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Finding the ICWA did not apply in cases when a biological parent has had no initial contact or support, the Court sent the matter back to the South Carolina Supreme Court, which, after a few more legal filings, approved the adoption and ordered that Baby Veronica be turned over to the adoptive parents immediately.

When lawyers argue about jurisdiction, they are essentially arguing about the power of the court to hear a dispute. And in the Baby Veronica case, the power of the courts has a very specific meaning in the wake of the Supreme Court decision that so severely limited the scope of the ICWA. That’s because that Supreme Court decision effectively took power away from tribal communities to protect and promote their own identities by drastically limiting the presumption of tribal jurisdiction in child custody disputes within the ICWA.

There is no uniformity to state adoption laws. Some states have very detailed procedures for terminating parental rights and allowing adoptions, while others do not. The benefit—and in a very real sense the power—of the ICWA was that it created uniformity in this process. For members of recognized tribes, the ICWA set jurisdiction over these matters in tribal courts and granted certain rights to biological parents not always guaranteed by states in these kinds of proceedings. It didn’t guarantee that Native members retain parental rights, or that children were not adopted outside of tribes, but it recognized the sovereignty of Native peoples as distinct and found a procedural mechanism to make sure that sovereignty was respected. That was, until the Roberts Court gutted it.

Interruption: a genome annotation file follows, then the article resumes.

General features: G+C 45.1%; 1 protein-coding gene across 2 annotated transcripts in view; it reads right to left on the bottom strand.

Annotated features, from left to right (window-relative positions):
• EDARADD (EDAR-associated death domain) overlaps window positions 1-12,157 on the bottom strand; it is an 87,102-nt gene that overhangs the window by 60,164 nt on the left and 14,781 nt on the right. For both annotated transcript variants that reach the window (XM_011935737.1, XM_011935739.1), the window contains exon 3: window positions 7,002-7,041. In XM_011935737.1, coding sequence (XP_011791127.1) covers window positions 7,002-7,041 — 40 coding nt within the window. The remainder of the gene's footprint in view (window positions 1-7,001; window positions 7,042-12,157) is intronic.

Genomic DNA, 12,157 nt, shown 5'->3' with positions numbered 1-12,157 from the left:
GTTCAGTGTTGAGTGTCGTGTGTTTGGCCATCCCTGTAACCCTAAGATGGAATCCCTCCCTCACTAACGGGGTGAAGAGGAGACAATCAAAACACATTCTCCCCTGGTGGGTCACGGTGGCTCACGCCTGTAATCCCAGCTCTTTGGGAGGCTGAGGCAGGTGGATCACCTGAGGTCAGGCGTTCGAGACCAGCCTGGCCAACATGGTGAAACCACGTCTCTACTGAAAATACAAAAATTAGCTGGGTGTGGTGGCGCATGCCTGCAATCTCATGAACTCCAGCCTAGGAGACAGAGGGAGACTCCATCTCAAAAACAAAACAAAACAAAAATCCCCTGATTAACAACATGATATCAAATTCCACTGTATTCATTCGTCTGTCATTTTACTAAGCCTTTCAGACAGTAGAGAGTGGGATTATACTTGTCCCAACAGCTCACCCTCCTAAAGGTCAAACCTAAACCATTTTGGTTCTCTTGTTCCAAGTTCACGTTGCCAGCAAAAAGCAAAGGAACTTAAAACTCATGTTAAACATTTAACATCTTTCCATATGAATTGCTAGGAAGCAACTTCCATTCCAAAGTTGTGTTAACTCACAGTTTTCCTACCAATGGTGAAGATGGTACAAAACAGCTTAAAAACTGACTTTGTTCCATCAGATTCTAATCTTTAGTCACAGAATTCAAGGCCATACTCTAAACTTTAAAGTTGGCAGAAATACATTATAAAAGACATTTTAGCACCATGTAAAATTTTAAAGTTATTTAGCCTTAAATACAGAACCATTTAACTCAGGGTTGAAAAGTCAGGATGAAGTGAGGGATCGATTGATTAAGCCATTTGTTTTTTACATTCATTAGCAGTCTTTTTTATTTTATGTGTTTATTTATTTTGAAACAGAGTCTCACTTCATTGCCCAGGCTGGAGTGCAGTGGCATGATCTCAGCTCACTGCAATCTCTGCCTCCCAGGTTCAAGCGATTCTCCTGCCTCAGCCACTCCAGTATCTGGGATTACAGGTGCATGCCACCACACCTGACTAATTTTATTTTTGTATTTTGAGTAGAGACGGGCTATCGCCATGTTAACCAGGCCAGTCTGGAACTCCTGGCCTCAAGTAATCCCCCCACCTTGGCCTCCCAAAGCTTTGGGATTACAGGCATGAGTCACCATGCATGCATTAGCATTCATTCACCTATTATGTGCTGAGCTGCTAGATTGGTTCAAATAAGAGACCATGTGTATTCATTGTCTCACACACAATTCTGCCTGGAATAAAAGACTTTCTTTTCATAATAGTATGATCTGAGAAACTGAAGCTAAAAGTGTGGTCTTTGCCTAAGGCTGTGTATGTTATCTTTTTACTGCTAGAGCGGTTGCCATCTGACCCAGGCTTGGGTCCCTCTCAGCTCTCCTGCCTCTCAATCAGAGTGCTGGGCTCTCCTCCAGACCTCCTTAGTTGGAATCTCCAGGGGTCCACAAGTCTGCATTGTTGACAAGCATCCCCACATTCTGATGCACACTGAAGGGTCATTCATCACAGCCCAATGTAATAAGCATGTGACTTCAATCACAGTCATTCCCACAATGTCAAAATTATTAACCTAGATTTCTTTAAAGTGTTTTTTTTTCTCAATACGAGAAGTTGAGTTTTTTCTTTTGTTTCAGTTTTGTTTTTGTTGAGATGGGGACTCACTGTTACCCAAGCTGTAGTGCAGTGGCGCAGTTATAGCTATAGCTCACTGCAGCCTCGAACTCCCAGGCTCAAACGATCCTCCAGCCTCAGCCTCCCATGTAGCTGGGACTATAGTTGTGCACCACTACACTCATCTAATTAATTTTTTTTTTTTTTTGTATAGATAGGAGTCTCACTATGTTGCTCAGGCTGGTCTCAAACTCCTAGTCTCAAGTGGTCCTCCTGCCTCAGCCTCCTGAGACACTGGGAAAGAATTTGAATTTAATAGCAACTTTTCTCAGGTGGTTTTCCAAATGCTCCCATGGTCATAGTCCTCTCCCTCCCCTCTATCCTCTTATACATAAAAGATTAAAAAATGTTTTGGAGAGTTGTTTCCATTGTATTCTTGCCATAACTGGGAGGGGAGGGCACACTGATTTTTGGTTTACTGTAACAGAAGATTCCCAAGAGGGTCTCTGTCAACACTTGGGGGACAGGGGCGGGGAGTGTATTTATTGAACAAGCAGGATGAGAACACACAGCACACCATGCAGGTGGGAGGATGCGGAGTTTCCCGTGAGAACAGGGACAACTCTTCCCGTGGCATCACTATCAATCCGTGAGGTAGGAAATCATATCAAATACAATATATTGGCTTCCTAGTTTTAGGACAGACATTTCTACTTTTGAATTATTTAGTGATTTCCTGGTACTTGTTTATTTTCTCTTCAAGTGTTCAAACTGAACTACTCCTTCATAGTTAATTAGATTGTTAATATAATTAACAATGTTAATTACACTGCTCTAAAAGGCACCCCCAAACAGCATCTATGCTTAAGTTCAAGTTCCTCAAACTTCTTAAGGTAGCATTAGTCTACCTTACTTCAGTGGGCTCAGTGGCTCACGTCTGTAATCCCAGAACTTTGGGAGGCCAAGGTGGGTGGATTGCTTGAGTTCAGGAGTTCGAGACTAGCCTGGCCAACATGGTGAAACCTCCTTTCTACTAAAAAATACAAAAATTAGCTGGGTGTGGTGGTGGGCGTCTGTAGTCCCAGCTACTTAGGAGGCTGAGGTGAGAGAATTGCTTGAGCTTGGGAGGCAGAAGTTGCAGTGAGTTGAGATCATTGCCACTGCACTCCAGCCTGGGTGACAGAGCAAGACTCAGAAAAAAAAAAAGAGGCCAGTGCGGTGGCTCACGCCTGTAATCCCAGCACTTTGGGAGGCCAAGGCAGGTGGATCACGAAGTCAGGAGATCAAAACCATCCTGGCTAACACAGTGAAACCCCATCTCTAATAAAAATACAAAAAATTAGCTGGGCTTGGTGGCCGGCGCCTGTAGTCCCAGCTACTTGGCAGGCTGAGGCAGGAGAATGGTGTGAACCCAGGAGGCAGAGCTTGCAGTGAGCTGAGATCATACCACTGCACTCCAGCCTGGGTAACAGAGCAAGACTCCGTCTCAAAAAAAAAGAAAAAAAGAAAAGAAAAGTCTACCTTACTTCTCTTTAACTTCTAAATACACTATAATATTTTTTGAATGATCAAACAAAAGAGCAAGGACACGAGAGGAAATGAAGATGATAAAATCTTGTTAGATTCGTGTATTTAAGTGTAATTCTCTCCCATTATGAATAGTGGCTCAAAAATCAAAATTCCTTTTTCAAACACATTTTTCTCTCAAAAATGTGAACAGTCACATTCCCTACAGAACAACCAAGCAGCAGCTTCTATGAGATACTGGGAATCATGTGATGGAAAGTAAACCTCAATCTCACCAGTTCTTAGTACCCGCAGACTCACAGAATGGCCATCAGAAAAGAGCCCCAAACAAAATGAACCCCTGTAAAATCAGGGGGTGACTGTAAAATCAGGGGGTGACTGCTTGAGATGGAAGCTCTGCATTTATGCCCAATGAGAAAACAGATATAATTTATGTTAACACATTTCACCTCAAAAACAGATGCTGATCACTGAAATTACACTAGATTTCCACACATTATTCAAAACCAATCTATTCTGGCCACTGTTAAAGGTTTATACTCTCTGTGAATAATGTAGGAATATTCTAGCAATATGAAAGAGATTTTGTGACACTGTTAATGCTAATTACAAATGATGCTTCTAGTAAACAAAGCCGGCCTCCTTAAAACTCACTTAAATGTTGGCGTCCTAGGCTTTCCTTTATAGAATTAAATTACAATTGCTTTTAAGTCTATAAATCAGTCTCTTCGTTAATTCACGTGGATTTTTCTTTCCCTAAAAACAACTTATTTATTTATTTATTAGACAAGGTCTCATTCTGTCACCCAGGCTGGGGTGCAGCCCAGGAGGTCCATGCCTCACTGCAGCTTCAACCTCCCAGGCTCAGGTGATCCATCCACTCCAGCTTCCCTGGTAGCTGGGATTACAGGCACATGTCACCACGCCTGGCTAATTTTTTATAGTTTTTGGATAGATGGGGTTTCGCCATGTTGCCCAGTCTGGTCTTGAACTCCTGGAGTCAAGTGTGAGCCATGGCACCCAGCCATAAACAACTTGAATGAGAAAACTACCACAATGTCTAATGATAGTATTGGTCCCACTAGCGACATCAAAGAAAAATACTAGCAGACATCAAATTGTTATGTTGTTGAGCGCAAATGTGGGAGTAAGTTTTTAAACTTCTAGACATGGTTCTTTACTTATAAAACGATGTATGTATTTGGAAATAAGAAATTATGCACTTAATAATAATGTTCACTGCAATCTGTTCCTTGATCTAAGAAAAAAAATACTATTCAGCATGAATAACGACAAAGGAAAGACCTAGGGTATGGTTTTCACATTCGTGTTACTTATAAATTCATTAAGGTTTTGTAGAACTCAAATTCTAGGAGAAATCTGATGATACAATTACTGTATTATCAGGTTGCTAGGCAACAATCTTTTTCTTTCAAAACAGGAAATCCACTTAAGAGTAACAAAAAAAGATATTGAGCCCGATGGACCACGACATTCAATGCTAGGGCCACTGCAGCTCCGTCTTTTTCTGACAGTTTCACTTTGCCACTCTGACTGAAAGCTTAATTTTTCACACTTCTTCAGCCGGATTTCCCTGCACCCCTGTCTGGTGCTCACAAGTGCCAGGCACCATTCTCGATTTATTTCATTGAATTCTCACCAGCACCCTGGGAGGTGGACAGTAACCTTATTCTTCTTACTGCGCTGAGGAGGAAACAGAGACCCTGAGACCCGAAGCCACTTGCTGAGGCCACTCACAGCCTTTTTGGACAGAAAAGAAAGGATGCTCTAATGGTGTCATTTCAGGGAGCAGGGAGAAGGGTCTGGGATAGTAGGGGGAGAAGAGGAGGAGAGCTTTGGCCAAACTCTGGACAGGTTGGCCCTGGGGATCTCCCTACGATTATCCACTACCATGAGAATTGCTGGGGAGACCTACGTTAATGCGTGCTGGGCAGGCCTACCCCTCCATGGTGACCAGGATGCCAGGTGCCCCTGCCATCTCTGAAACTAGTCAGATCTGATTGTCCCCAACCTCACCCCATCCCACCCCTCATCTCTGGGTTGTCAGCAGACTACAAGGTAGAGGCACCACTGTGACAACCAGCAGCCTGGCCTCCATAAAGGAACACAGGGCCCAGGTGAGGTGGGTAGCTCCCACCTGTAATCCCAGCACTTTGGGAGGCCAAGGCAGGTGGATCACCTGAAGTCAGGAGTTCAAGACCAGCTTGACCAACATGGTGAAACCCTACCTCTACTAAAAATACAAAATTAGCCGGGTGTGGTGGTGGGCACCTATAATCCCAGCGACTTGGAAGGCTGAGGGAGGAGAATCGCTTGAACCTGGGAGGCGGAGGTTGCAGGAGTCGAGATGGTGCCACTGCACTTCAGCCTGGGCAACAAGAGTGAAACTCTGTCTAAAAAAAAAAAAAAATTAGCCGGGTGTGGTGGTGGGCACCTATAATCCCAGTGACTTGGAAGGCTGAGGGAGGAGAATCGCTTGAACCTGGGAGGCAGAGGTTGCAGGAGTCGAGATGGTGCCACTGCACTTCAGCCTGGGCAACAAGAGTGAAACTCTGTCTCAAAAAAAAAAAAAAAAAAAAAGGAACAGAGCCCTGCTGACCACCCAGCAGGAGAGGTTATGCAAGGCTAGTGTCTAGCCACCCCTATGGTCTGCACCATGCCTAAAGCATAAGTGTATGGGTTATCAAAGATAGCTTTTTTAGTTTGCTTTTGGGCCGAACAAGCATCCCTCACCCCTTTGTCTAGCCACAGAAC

As Briggs rightly notes, in adoption cases, jurisdiction matters—a fact likely motivating the decision in South Carolina. And Briggs suggests an even more troubling, and plausible, motivation for the right’s vigorous defense of the Baby Veronica case. She sees it as a possible Trojan Horse to significantly compromise tribal sovereignty and open the gates to non-Native gambling entities challenging tribal gambling enterprises. Given the zeal with which the Roberts Court has gone out of its way to not just protect, but outright promote corporate interests at the expense of everyone else, it’s a theory that shouldn’t be quickly dismissed.

In the meantime, an Oklahoma Supreme Court referee is expected to recommend which court take the case next: Oklahoma’s, South Carolina’s, or the Cherokee Nation’s. And while the Baby Veronica case could be an example of bad facts making bad law, with the damage limited to this one case, it could also be just the opening both the religious right and the corporate right have been looking for to take another run at tribal sovereignty.